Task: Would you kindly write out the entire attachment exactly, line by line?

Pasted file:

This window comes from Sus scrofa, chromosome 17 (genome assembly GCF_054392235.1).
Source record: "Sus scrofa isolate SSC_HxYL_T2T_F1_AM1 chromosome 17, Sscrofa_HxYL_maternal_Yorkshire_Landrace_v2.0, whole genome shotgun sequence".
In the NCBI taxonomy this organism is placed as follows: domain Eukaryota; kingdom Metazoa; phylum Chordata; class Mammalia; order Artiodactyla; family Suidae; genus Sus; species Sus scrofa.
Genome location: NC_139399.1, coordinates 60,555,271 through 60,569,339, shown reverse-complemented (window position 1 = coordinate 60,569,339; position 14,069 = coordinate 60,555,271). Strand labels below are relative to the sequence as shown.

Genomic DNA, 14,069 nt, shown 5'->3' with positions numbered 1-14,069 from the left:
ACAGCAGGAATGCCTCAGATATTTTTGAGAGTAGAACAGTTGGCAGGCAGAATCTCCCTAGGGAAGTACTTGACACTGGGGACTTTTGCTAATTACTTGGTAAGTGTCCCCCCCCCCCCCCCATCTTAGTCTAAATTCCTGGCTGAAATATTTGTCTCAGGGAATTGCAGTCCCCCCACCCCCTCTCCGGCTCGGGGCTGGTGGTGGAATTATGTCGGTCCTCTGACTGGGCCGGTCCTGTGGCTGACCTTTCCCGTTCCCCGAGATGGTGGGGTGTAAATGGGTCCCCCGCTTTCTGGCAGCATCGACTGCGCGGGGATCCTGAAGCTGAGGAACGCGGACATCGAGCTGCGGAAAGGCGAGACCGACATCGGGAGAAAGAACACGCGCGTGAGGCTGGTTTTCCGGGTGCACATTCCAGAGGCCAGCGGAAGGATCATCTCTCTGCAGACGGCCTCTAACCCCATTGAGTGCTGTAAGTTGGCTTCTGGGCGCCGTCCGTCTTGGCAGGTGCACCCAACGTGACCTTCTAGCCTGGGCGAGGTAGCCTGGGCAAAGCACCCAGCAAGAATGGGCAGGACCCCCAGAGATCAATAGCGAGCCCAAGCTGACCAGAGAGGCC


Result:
This window comes from Sus scrofa, chromosome 17 (genome assembly GCF_054392235.1).
Source record: "Sus scrofa isolate SSC_HxYL_T2T_F1_AM1 chromosome 17, Sscrofa_HxYL_maternal_Yorkshire_Landrace_v2.0, whole genome shotgun sequence".
In the NCBI taxonomy this organism is placed as follows: domain Eukaryota; kingdom Metazoa; phylum Chordata; class Mammalia; order Artiodactyla; family Suidae; genus Sus; species Sus scrofa.
Genome location: NC_139399.1, coordinates 60,555,271 through 60,569,339, shown reverse-complemented (window position 1 = coordinate 60,569,339; position 14,069 = coordinate 60,555,271). Strand labels below are relative to the sequence as shown.

Genomic DNA, 14,069 nt, shown 5'->3' with positions numbered 1-14,069 from the left:
ACAGCAGGAATGCCTCAGATATTTTTGAGAGTAGAACAGTTGGCAGGCAGAATCTCCCTAGGGAAGTACTTGACACTGGGGACTTTTGCTAATTACTTGGTAAGTGTCCCCCCCCCCCCCCCATCTTAGTCTAAATTCCTGGCTGAAATATTTGTCTCAGGGAATTGCAGTCCCCCCACCCCCTCTCCGGCTCGGGGCTGGTGGTGGAATTATGTCGGTCCTCTGACTGGGCCGGTCCTGTGGCTGACCTTTCCCGTTCCCCGAGATGGTGGGGTGTAAATGGGTCCCCCGCTTTCTGGCAGCATCGACTGCGCGGGGATCCTGAAGCTGAGGAACGCGGACATCGAGCTGCGGAAAGGCGAGACCGACATCGGGAGAAAGAACACGCGCGTGAGGCTGGTTTTCCGGGTGCACATTCCAGAGGCCAGCGGAAGGATCATCTCTCTGCAGACGGCCTCTAACCCCATTGAGTGCTGTAAGTTGGCTTCTGGGCGCCGTCCGTCTTGGCAGGTGCACCCAACGTGACCTTCTAGCCTGGGCGAGGTAGCCTGGGCAAAGCACCCAGCAAGAATGGGCAGGACCCCCAGAGATCAATAGCGAGCCCAAGCTGACCAGAGAGGCC